Build up your “travel immunity” – pick a comfortable period of time for your first backpacking trip, then double that on your next trip and then double that on the subsequent trips etc.  If you can come up with a number of days based on the list of cities you want to hit, factor in sightseeing and travel time, you should still DOUBLE that time to give yourself buffer for the unexpected (like loving a city and staying longer than planned, getting tips from fellow travelers along the way on must-see places or unreliable transportation).  It’s always better to have more time to see unplanned sights than to rush through your itinerary and miss sights.  TIP: If you come from North America or Europe, do not expect transportation to take the same amount of time in less developed countries than at home.  Hardly any buses go over 70km/h (even on highways) and “express trains” means it’ll stop maybe 15 times instead of 20.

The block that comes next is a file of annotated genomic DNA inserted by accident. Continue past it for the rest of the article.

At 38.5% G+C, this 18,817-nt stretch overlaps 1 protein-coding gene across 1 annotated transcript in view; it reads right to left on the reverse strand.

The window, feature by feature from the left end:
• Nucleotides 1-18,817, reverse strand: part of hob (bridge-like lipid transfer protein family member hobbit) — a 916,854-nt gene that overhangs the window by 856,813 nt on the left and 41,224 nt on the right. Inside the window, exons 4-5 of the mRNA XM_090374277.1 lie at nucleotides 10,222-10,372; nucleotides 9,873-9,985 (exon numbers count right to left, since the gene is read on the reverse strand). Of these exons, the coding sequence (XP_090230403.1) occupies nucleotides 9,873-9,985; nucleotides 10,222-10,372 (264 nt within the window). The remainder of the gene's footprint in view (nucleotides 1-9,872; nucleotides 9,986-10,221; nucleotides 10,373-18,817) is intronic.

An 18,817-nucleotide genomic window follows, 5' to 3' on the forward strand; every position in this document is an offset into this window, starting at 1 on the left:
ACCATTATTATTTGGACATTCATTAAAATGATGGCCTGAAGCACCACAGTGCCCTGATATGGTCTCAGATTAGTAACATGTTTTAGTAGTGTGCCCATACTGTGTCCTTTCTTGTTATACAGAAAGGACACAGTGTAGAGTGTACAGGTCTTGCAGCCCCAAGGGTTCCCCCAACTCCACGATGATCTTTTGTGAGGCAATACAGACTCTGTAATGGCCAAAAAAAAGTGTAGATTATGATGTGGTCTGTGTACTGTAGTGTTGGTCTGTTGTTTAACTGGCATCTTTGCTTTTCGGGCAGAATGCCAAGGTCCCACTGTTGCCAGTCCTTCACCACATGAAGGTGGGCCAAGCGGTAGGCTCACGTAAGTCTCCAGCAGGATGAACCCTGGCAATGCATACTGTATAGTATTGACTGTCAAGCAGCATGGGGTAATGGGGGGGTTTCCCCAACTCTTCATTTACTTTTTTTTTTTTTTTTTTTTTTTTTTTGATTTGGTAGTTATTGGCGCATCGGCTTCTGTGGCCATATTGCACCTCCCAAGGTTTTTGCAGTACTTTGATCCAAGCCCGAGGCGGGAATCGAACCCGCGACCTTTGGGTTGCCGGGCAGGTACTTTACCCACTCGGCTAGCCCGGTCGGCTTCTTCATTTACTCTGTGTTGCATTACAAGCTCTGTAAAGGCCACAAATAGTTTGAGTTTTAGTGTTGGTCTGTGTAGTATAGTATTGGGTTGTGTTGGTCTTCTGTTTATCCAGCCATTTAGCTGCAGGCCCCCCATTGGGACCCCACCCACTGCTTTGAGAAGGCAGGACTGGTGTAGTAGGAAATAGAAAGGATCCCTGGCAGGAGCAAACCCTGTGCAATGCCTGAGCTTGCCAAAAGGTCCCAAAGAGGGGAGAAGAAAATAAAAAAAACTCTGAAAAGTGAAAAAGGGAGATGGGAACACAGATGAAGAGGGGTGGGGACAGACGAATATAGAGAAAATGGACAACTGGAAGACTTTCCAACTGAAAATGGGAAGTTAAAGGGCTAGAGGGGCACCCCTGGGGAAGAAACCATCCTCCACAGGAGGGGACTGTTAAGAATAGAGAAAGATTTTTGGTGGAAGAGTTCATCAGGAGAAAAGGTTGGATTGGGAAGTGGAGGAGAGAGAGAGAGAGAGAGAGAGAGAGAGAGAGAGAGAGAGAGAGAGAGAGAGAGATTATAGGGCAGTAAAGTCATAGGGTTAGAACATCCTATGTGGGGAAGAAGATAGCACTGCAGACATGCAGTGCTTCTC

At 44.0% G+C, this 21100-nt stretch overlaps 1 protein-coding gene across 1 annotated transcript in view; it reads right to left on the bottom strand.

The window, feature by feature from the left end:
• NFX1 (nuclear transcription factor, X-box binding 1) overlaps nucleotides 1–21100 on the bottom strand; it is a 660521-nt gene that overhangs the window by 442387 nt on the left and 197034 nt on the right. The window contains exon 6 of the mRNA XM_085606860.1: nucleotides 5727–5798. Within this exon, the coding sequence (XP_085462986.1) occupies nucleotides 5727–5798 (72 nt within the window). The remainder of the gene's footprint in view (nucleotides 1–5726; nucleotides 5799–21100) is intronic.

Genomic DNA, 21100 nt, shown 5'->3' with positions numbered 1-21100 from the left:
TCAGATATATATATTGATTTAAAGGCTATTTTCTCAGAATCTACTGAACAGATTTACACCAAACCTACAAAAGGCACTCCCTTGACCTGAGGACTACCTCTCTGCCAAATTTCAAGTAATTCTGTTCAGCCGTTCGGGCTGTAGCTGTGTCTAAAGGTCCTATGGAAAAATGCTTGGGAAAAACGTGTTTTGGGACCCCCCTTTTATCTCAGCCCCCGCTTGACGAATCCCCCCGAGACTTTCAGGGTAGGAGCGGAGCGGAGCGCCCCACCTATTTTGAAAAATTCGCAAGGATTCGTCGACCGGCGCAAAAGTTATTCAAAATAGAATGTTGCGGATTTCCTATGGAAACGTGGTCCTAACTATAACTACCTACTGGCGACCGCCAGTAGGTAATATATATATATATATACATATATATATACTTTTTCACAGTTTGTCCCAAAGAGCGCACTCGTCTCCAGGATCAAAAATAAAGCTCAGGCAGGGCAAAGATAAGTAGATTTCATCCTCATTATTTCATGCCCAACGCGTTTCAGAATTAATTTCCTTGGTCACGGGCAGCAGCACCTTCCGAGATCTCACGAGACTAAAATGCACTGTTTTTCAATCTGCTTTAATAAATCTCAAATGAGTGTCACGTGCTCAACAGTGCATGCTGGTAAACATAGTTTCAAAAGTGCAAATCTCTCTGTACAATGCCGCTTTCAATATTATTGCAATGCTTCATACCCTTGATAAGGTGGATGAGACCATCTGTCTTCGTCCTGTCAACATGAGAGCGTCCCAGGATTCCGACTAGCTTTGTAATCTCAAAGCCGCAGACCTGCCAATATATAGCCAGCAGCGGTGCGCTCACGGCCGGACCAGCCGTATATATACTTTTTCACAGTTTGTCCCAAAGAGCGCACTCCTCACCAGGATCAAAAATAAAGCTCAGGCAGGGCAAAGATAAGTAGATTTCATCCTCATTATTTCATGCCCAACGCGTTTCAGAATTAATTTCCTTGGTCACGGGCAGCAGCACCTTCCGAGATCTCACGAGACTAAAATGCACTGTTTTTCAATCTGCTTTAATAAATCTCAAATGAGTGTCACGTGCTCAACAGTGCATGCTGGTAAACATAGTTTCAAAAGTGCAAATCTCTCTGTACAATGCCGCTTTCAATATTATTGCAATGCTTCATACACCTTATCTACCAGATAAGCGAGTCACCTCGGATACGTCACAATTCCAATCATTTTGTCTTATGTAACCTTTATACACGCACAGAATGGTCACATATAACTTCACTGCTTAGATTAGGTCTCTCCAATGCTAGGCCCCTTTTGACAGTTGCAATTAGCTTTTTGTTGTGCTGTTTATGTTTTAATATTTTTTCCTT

• What is my travel style? More on the grimey side or luxurious side? This will be a big factor when deciding your budget (see point #5) and vice versa.  Are you trying to see how far you can push yourself on the hygiene scale or does the thought of squat toilets make you shudder? You’d be surprised on how much you can live without on the road so don’t rule out squat toilets just yet (they’re apparently cleaner and easier to use than Western style toilets).  Ask yourself, do you really need 1000 thread-count Egyptian cotton sheets, A/C buses with tinted windows that block the sights/smells/sounds of the landscape rushing by or hot water showers in 45C weather? But don’t go too far off the deep end, everyone needs to keep a certain level of hygiene to avoid getting sick or smelling like B.O. (for your sake and for the sake of the 40 other people packed in with you on the 10 hour bus ride).